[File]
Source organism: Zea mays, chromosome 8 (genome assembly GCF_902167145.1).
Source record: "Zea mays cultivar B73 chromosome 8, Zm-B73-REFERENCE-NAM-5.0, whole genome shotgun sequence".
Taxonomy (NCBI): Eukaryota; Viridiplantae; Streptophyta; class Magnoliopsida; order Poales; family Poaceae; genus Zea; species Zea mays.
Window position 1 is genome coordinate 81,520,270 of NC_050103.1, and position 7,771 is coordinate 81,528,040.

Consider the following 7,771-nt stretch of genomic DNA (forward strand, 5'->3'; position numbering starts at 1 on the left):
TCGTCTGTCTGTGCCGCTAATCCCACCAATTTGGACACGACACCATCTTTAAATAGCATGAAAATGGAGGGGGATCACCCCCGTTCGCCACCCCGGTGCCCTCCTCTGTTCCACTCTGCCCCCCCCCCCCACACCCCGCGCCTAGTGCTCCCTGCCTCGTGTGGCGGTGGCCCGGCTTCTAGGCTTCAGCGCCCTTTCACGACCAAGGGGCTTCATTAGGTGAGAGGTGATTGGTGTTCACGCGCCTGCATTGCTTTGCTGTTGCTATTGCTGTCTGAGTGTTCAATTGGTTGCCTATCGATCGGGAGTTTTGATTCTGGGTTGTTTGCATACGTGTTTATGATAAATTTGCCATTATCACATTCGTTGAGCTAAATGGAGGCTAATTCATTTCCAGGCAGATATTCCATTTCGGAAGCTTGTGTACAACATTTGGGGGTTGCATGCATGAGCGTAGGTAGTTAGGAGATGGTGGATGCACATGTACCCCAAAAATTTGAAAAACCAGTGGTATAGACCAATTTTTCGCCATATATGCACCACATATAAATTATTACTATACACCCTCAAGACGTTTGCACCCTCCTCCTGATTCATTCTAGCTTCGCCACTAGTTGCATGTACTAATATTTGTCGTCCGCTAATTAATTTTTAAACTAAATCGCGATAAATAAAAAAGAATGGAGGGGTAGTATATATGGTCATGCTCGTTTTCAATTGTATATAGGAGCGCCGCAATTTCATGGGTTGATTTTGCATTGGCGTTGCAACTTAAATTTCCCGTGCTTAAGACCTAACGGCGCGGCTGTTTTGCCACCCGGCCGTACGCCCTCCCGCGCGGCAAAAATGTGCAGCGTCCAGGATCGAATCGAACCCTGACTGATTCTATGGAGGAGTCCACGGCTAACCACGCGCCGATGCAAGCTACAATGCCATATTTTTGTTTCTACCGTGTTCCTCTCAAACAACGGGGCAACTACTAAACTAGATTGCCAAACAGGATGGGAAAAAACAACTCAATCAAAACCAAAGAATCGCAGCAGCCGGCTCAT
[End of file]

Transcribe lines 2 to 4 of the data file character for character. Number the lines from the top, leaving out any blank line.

Source record: "Zea mays cultivar B73 chromosome 8, Zm-B73-REFERENCE-NAM-5.0, whole genome shotgun sequence".
Taxonomy (NCBI): Eukaryota; Viridiplantae; Streptophyta; class Magnoliopsida; order Poales; family Poaceae; genus Zea; species Zea mays.
Window position 1 is genome coordinate 81,520,270 of NC_050103.1, and position 7,771 is coordinate 81,528,040.